bote called Guingelot, as also his straunge exploits in the same,' instead of simply passing it over as being long and • fabulous. The story was undoubtedly connected with the northern mythology, and abounded in marvellous incident. And it is certainiy one of the curiosities of literary history that a story of this nature, so well-known in the beginning of the seventeenth century that an editor, in noticing Chaucer's allusions to it, thinks even an outline needless, should now have so completely perished that no fragment of it can be recovered. Possibly, however, some detailed reference to the story may yet be found in some early English manuscript hitherto unpublished, or perhaps in the broken-down form of chap-book stories which have escaped the hands of the collectors. Speight's compact folio, first published in 1598, again in 1602, with some improvements, and a third time in 1687, with a few trifling additions, continued to be the standard edition of Chancer throughout the whole of the seventeenth century. Down to the beginning of the eighteenth century, indeed, the collected works of our more celebrated poets generally appeared in the folio form, and the folio belongs to the pre-critical period of our literary history. Urry's ambitious work, which appeared in 1721 and has the distinction of being the tallest of all the Chaucer folios, is certainly no exception. The licentious alterations of the text, in which Urry habitually indulged, have simply made it perversely corrupt in every part. The truth is that Urry, though in some respects an accomplished man and a lover of our early literature, was altogether ignorant of Chaucer's language and versification; and the arbitrary alterations by which he claims to have in a great 5 measure restored and perfected the text,' have in numberless lines destroyed both the grammar and the metre, and in many the sense as well.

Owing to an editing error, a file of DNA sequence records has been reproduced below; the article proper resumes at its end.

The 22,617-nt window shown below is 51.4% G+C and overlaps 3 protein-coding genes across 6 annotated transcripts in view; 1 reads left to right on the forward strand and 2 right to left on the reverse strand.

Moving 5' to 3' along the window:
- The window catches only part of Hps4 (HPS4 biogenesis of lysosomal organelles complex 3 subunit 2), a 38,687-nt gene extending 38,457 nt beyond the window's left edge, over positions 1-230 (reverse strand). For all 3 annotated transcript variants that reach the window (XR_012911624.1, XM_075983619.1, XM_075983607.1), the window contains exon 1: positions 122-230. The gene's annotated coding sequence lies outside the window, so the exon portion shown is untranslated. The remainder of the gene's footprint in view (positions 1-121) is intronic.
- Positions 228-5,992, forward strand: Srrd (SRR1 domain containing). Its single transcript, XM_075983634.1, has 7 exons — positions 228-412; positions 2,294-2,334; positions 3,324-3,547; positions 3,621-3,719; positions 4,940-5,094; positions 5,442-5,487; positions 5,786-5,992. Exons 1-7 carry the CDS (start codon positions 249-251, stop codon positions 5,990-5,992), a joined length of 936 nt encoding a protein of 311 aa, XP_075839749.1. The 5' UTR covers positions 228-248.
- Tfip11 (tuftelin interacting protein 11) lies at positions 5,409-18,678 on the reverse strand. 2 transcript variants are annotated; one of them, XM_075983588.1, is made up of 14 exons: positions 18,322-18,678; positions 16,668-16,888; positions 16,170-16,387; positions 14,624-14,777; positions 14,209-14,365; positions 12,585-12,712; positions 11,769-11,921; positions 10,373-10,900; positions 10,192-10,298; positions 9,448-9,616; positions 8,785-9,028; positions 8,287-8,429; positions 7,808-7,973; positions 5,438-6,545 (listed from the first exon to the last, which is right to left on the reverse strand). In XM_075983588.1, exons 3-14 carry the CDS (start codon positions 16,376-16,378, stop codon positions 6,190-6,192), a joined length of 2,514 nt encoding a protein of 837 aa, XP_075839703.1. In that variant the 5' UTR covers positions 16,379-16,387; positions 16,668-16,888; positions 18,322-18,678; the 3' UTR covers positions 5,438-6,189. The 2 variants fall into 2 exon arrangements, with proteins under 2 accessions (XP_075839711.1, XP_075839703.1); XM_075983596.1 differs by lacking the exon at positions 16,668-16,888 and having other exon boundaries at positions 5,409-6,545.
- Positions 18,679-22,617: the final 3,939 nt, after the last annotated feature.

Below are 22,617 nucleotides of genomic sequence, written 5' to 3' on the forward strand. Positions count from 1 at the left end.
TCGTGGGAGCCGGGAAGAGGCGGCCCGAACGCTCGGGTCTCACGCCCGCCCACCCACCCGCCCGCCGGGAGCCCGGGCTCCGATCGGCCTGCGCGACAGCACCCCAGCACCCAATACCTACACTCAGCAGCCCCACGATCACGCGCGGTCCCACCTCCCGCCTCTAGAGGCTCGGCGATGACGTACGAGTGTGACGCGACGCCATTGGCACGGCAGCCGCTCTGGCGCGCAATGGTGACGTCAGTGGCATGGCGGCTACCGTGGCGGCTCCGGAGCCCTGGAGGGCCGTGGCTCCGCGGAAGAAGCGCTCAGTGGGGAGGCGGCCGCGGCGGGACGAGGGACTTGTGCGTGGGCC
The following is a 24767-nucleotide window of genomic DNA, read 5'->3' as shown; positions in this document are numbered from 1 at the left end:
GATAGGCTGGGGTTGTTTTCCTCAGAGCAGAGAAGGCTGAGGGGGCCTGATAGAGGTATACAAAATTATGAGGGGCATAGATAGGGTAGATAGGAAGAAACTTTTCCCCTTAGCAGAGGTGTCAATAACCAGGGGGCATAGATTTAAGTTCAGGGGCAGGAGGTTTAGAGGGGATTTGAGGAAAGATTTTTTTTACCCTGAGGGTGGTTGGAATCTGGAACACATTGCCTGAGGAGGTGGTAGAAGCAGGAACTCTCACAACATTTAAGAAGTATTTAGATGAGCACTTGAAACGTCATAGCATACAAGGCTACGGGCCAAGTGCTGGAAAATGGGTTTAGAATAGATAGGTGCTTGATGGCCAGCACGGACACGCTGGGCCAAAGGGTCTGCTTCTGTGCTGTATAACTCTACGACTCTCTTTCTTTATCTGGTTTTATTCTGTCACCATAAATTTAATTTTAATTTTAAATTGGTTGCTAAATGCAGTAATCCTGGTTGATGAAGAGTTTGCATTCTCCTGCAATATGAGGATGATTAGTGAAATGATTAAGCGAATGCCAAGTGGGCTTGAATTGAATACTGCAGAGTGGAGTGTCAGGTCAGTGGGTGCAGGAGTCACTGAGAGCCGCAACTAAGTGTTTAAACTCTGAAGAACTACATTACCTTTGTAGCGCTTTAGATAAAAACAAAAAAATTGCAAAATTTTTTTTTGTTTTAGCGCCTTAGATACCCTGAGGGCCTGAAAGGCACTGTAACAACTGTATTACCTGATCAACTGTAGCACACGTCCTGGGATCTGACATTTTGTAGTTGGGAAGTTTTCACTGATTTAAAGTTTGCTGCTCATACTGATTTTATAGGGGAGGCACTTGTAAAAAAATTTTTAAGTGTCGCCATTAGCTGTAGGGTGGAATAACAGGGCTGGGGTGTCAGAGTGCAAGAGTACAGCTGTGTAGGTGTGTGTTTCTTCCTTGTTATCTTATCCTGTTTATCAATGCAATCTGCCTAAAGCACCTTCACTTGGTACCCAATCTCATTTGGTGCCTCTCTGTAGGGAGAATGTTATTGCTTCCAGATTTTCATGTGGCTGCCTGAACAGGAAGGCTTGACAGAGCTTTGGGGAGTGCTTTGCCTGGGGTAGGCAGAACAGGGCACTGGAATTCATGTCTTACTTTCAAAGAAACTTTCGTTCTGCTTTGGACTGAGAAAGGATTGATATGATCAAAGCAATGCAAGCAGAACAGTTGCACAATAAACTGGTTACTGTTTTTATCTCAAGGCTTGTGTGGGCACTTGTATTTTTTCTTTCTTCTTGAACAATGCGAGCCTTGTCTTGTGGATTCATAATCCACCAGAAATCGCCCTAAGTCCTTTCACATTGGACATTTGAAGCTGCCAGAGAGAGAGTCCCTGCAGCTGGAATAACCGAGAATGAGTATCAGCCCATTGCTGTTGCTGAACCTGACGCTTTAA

The first editor of any part of Chaucer's works who displayed anything like the spirit and power of genuine criticism was undoubtedly Dr. Thomas Morell, best remembered perhaps by his learned • Thesaurus,' which long held its place as a standard lexicon of the Greek poets, and has been referred to by recent scholars as a work of immense labour and research. Dr. Morell was however an English as well as a classical scholar, having edited Spenser, and commenced the publication of the Canterbury Tales' on a thoroughly complete and satisfactory plan. The only matter of regret is that he did not carry out his admirable scheme and finish the work he had so well begun. The first volume of the projected work, and we believe the only one ever issued, appeared in 1737, and was entitled • The Canterbury Tales of Chaucer in the ori'ginal, from the most authentic manuscripts, with references to authors ancient and modern, various readings, and explanatory notes.' This volume contains the · Prologue’ and the • Knight's Tale,' a modern version of each being appended to the original text. Tyrwhitt refers to it in terms of high but just praise; and it appears from his reference to have been the only part of the work that had been published. Mr. Robert Bell, however, in his introduction to the edition of Chaucer in the Annotated English Poets, says that the “ Canterbury